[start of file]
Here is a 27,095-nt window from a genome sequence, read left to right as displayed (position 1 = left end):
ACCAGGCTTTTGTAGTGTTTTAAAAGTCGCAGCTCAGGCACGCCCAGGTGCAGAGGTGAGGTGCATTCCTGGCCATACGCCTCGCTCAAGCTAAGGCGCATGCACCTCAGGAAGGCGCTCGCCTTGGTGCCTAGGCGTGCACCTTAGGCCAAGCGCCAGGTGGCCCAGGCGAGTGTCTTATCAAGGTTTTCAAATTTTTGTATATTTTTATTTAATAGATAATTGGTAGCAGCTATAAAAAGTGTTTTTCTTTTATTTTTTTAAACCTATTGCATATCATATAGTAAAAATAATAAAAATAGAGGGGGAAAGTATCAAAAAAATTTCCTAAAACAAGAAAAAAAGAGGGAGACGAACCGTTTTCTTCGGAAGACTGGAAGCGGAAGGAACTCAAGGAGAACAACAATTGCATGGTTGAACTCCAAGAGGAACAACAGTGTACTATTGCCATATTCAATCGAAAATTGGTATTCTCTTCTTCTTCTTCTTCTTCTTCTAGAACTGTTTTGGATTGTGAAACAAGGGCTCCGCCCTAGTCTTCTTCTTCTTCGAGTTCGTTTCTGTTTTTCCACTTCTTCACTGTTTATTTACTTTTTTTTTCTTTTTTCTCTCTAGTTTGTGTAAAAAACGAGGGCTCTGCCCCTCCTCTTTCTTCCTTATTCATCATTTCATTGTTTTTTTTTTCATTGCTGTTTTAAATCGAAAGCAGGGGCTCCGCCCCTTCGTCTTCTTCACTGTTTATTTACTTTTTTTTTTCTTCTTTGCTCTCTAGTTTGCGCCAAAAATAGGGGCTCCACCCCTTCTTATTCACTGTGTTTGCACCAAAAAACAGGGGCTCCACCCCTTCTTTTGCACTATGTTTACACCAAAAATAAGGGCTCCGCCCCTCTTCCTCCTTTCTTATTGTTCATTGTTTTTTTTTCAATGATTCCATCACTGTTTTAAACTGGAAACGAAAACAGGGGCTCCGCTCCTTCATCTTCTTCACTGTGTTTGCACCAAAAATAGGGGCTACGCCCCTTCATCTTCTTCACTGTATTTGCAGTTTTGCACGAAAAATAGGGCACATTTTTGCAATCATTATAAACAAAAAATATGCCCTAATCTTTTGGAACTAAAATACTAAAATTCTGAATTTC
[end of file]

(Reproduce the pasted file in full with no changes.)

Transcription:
Here is a 27,095-nt window from a genome sequence, read left to right as displayed (position 1 = left end):
ACCAGGCTTTTGTAGTGTTTTAAAAGTCGCAGCTCAGGCACGCCCAGGTGCAGAGGTGAGGTGCATTCCTGGCCATACGCCTCGCTCAAGCTAAGGCGCATGCACCTCAGGAAGGCGCTCGCCTTGGTGCCTAGGCGTGCACCTTAGGCCAAGCGCCAGGTGGCCCAGGCGAGTGTCTTATCAAGGTTTTCAAATTTTTGTATATTTTTATTTAATAGATAATTGGTAGCAGCTATAAAAAGTGTTTTTCTTTTATTTTTTTAAACCTATTGCATATCATATAGTAAAAATAATAAAAATAGAGGGGGAAAGTATCAAAAAAATTTCCTAAAACAAGAAAAAAAGAGGGAGACGAACCGTTTTCTTCGGAAGACTGGAAGCGGAAGGAACTCAAGGAGAACAACAATTGCATGGTTGAACTCCAAGAGGAACAACAGTGTACTATTGCCATATTCAATCGAAAATTGGTATTCTCTTCTTCTTCTTCTTCTTCTTCTAGAACTGTTTTGGATTGTGAAACAAGGGCTCCGCCCTAGTCTTCTTCTTCTTCGAGTTCGTTTCTGTTTTTCCACTTCTTCACTGTTTATTTACTTTTTTTTTCTTTTTTCTCTCTAGTTTGTGTAAAAAACGAGGGCTCTGCCCCTCCTCTTTCTTCCTTATTCATCATTTCATTGTTTTTTTTTTCATTGCTGTTTTAAATCGAAAGCAGGGGCTCCGCCCCTTCGTCTTCTTCACTGTTTATTTACTTTTTTTTTTCTTCTTTGCTCTCTAGTTTGCGCCAAAAATAGGGGCTCCACCCCTTCTTATTCACTGTGTTTGCACCAAAAAACAGGGGCTCCACCCCTTCTTTTGCACTATGTTTACACCAAAAATAAGGGCTCCGCCCCTCTTCCTCCTTTCTTATTGTTCATTGTTTTTTTTTCAATGATTCCATCACTGTTTTAAACTGGAAACGAAAACAGGGGCTCCGCTCCTTCATCTTCTTCACTGTGTTTGCACCAAAAATAGGGGCTACGCCCCTTCATCTTCTTCACTGTATTTGCAGTTTTGCACGAAAAATAGGGCACATTTTTGCAATCATTATAAACAAAAAATATGCCCTAATCTTTTGGAACTAAAATACTAAAATTCTGAATTTC